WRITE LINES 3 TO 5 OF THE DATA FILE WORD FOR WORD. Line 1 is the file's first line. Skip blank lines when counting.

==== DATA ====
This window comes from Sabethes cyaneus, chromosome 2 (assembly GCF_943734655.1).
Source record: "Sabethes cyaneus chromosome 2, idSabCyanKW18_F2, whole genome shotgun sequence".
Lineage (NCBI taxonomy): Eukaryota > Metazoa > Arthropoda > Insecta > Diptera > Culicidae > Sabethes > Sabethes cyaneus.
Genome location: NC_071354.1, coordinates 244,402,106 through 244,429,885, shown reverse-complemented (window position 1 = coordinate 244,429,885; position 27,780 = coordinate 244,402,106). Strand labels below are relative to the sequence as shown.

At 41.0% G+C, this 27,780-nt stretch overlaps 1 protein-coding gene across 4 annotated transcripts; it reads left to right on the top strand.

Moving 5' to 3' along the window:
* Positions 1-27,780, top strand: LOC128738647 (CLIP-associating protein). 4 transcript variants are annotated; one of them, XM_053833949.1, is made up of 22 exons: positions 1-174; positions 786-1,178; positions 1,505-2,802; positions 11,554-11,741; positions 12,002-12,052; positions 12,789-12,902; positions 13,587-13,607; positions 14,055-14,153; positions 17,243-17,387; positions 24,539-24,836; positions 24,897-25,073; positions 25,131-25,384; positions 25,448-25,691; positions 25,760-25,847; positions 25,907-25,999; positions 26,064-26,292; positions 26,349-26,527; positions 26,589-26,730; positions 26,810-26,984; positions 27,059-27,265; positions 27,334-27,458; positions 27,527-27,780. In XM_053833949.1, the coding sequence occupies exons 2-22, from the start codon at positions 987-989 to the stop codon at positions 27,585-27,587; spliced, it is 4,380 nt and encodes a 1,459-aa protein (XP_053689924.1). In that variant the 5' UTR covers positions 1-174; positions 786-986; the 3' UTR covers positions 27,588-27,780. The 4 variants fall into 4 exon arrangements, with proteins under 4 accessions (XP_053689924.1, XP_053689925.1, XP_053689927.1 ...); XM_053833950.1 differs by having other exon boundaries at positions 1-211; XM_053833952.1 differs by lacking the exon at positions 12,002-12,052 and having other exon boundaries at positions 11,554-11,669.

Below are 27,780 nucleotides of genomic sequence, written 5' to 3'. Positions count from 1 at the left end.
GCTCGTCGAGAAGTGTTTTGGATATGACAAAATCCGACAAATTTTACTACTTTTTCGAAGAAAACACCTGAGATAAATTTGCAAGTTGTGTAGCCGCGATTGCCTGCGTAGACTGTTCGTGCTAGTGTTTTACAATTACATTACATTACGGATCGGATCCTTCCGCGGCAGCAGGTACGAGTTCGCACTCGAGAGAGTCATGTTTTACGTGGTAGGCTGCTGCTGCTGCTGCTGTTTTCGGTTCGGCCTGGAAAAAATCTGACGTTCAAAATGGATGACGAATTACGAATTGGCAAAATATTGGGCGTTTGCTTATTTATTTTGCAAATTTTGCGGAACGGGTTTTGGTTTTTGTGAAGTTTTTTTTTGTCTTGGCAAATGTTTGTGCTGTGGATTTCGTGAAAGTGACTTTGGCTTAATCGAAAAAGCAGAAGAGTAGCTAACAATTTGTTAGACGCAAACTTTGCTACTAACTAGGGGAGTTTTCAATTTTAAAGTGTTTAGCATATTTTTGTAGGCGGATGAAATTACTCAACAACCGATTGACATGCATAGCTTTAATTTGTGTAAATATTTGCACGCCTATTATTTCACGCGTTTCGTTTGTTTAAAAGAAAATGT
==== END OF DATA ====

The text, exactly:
Lineage (NCBI taxonomy): Eukaryota > Metazoa > Arthropoda > Insecta > Diptera > Culicidae > Sabethes > Sabethes cyaneus.
Genome location: NC_071354.1, coordinates 244,402,106 through 244,429,885, shown reverse-complemented (window position 1 = coordinate 244,429,885; position 27,780 = coordinate 244,402,106). Strand labels below are relative to the sequence as shown.

At 41.0% G+C, this 27,780-nt stretch overlaps 1 protein-coding gene across 4 annotated transcripts; it reads left to right on the top strand.